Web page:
eHealth News, South Africa

eLearning Platform Launched for Healthcare Professionals

Stanford has launched an eLearning initiative to make high quality health information accessible to healthcare professionals in developing countries.

eLearning - EHN

Stanford University in the US has launched a new eLearning initiative intended to make high quality health information accessible to healthcare professionals in developing countries.

The platform forms part of Stanford’s new Center for Health Education, which was launched on 1st September 2017.

Headed by Senior Associate Dean of the Stanford Medical School, Dr Charles Prober, the Centre will work with their colleagues in the Office of the Vice Provost for Teaching and Learning (VPTL) to offer a range of teaching services, from free content in resource-poor countries to fee-based certificate and degree programmes in developed economies.

The new Center will use the resources and expertise developed by the VPTL over the past five years, including experts in instructional design, programme development and learner support.

The health content will be tailored to address a wide variety of audiences. For example, a topic like nutrition education can be tailored to reach medical students, patients, health professionals in continuing medical education or individual citizens in rural communities.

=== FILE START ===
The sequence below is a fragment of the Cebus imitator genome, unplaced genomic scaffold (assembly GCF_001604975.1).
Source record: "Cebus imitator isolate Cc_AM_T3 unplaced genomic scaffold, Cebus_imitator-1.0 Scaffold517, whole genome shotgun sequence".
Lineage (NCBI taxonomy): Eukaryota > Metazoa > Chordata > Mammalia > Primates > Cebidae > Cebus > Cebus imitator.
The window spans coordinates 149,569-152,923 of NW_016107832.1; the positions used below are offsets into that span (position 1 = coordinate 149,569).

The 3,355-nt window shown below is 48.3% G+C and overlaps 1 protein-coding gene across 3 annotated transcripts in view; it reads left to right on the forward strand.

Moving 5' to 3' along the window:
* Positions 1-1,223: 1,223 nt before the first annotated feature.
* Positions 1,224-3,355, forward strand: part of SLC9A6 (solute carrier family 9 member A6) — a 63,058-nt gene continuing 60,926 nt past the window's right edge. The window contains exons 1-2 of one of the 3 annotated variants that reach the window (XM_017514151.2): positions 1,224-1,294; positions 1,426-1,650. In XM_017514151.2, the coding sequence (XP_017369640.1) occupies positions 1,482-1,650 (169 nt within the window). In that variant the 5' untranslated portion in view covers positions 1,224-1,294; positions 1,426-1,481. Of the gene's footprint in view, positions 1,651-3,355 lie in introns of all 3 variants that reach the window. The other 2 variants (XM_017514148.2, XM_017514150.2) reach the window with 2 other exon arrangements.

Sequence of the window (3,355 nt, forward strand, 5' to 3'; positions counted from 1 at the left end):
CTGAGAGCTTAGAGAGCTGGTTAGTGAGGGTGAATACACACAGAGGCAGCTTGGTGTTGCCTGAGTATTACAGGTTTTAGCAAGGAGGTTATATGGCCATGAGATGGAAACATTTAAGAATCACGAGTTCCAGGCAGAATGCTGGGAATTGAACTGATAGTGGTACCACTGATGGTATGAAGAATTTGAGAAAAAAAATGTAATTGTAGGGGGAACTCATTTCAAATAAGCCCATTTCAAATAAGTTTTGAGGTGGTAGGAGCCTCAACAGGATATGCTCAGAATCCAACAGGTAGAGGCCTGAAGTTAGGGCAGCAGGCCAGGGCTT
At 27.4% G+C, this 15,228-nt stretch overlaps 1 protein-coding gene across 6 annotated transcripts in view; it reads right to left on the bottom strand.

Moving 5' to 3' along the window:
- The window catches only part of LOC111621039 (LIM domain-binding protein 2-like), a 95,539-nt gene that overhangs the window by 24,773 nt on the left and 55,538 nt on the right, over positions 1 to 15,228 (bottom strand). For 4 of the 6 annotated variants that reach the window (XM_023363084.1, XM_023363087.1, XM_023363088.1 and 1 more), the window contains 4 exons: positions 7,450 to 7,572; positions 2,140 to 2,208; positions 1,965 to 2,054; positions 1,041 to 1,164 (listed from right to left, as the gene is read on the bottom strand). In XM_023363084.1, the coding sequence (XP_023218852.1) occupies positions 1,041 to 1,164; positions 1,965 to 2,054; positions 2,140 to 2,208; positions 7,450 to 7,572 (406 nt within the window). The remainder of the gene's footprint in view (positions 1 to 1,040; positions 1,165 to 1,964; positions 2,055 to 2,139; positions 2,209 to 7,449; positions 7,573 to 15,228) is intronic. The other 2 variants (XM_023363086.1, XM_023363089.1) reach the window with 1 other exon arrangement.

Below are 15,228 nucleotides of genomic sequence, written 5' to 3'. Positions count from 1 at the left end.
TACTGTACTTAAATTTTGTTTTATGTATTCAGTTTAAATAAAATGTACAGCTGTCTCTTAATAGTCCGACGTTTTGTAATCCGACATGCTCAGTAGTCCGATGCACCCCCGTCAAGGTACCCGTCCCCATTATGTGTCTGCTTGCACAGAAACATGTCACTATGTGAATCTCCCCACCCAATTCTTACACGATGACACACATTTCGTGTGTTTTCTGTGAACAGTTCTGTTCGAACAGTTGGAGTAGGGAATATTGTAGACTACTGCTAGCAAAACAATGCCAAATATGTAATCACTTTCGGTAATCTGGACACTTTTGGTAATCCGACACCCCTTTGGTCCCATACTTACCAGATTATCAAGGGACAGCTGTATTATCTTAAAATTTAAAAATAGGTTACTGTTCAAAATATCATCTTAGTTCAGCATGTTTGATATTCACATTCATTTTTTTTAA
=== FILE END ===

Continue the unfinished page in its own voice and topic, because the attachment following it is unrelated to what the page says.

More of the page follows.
“Anything we create of inherent value for healthcare should be repurposed for healthcare for all, including developing countries,” said Dr Prober.

According to Stanford, the service offering will be funded by private foundations and philanthropy, tuition and, in some cases, research sponsorships.

In the future, the Center for Health Education plans to expand programmes by incorporating other health-related Stanford experts, including those specialising in climate change, economics, psychology and international law. They also plan to partner with other universities, government agencies and international non-profit organisations.

“We invite faculty from other Stanford schools with an interest in health to join in the effort and help us make the most effective contribution possible to world health,” said John Mitchell, PhD, from the VPTL.

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